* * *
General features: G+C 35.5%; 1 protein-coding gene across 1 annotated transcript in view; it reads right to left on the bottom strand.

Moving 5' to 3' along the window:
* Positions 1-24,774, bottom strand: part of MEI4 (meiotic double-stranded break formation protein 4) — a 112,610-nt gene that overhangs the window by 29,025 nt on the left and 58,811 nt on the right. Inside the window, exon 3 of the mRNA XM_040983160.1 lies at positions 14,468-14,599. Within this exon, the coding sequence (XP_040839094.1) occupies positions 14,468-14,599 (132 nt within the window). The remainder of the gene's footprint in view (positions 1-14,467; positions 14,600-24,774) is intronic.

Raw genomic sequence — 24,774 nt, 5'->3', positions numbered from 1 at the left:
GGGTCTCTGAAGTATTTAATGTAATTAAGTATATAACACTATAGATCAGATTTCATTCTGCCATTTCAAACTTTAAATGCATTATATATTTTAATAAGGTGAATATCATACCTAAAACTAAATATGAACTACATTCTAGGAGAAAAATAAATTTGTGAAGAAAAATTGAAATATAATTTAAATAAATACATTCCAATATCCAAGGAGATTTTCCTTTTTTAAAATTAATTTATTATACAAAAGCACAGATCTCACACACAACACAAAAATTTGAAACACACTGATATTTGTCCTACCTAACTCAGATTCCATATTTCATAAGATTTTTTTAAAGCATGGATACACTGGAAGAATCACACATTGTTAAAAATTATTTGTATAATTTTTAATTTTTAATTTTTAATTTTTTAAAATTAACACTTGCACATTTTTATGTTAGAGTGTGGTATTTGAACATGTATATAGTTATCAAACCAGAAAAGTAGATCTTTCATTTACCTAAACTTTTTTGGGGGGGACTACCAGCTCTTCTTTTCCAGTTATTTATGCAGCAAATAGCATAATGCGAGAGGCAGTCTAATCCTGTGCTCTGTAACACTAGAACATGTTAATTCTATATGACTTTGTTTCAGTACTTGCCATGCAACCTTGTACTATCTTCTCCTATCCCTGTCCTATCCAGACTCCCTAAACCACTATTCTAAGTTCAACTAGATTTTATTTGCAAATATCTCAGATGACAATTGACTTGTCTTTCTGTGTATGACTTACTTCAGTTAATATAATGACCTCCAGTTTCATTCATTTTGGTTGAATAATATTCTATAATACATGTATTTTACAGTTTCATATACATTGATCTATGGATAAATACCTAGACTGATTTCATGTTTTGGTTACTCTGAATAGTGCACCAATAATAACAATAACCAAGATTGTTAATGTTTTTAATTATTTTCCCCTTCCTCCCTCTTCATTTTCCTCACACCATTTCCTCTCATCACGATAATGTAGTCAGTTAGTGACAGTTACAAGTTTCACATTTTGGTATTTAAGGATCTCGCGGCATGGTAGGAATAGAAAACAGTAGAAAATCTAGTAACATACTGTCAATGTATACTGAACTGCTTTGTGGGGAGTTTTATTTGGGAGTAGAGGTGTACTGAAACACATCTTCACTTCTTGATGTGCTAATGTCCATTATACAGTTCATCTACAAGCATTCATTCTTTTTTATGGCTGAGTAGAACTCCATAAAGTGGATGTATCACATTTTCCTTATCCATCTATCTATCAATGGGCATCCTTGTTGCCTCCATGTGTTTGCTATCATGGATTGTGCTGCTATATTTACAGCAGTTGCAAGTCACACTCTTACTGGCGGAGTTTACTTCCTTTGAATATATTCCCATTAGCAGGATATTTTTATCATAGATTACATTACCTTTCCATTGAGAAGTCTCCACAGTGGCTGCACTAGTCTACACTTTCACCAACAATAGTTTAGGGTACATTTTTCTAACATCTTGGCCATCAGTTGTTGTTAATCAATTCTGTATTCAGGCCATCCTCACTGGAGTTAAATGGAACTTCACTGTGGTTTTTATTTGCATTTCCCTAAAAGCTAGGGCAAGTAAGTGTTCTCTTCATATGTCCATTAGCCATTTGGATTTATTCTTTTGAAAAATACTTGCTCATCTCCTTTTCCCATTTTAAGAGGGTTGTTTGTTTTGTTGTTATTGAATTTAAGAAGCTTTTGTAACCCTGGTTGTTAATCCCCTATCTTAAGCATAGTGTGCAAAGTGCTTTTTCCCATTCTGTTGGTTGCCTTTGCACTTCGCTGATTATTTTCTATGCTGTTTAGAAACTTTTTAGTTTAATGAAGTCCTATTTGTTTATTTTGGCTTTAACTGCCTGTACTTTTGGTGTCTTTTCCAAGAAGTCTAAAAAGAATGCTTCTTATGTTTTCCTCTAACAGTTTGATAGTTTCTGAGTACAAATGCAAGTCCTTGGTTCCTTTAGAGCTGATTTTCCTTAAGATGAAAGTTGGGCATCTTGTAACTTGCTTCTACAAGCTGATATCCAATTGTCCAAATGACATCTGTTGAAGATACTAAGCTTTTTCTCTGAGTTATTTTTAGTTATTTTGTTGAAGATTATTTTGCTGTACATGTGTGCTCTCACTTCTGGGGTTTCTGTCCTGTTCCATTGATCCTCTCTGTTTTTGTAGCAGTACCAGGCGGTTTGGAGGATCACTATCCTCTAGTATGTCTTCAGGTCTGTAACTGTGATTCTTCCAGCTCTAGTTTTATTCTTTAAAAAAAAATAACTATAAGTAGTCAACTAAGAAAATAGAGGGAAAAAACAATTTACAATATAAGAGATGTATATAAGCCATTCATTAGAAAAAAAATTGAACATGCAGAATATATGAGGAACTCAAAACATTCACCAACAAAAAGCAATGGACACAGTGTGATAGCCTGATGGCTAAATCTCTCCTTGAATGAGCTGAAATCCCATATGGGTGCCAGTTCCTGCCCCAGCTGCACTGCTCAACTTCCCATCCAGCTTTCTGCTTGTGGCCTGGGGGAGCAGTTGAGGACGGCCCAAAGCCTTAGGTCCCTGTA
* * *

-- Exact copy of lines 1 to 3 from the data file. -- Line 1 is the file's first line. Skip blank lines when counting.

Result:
General features: G+C 35.5%; 1 protein-coding gene across 1 annotated transcript in view; it reads right to left on the bottom strand.

Moving 5' to 3' along the window:
* Positions 1-24,774, bottom strand: part of MEI4 (meiotic double-stranded break formation protein 4) — a 112,610-nt gene that overhangs the window by 29,025 nt on the left and 58,811 nt on the right. Inside the window, exon 3 of the mRNA XM_040983160.1 lies at positions 14,468-14,599. Within this exon, the coding sequence (XP_040839094.1) occupies positions 14,468-14,599 (132 nt within the window). The remainder of the gene's footprint in view (positions 1-14,467; positions 14,600-24,774) is intronic.